Upon arrival in the CAPAS CONCENTRATION CAMP (CCC), I was immediately assigned to guard the barrels of water drawn from the nearby river. That same night I took a bath and washed my clothes, using the shaving cream as my soap. I felt very good. Praise the Lord!
Later on Capt. Geronimo Siwa, who shared his tent with me in the forest of Bataan, invited me and Joselito to the Officers Quarters, where we became a part of its personnel.
Our commander was Maj. Benito Sulivan, a Congressman who donned the uniform on Mobilization, and later on was replaced by Lt. Col. Simeon Valdes.
Major Sulivan said: “We are very fortunate to become prisoners fighting for our Country and USA, and to be called HEROES later on. Not every generation has an opportunity like ours! He was right, indeed!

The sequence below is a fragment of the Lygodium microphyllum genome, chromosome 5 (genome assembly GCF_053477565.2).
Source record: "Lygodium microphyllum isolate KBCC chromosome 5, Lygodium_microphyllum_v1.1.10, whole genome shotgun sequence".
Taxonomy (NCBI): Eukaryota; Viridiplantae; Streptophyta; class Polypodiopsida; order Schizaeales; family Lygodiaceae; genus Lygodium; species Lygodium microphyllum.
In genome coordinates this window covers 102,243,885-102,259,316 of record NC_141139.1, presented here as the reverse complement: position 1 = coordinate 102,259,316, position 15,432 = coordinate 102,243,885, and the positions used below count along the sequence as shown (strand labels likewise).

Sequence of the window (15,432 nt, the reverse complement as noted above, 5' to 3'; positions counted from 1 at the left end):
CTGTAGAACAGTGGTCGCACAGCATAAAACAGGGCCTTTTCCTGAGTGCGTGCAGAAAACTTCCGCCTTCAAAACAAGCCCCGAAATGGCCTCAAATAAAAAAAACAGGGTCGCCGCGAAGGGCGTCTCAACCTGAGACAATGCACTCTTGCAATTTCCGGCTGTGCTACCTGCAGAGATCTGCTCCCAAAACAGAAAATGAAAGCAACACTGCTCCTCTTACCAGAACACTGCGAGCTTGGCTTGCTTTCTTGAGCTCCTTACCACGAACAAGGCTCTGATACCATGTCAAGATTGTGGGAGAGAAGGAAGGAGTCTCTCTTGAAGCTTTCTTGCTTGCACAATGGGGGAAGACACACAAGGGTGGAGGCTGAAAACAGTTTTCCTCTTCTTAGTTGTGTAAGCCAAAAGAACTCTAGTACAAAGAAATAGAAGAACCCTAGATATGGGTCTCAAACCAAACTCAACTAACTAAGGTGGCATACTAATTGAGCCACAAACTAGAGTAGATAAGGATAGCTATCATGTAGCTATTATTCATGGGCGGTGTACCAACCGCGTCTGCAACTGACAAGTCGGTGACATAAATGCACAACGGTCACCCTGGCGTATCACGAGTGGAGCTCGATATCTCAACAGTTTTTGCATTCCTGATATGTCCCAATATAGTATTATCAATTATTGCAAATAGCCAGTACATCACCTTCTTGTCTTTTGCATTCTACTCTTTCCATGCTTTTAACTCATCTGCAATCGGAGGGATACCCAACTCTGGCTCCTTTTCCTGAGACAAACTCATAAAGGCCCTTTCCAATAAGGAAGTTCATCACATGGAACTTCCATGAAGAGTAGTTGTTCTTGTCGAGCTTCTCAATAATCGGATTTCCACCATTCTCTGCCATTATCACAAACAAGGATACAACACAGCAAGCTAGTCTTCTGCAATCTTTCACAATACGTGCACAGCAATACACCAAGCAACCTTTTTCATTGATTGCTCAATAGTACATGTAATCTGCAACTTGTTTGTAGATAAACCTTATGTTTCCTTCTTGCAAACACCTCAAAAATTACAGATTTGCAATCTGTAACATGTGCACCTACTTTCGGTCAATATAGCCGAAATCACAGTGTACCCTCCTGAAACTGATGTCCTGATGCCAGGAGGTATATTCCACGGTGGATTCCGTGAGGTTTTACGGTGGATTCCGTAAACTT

I was one among the officers and was treated as an officer, doing nothing the whole day.
We had our cook and orderly. All that we did was eat, sleep, chat, or play chess, using a chess set I made out of the black clay dug from our latrine. With white chalk, I colored the other set.
Ferdinand Marcos was one of our officers and our beds were side by side. He was not good in chess. I beat him!
One day we sat side by side at our door counting the dead passing by, being carried to the mass burial graves. We noticed the dangling feet of the dead hanging loosely down from the woolen Army blankets under which they were carried by two POW’s with a bamboo pole. The feet were not swaying together side to side but were swaying one at a time, left, right, left, right, like walking!
Sometimes the emaciated, weak, hungry, and sick POW’s carrying the dead also died upon reaching the burial hole and were buried with the dead they had brought there.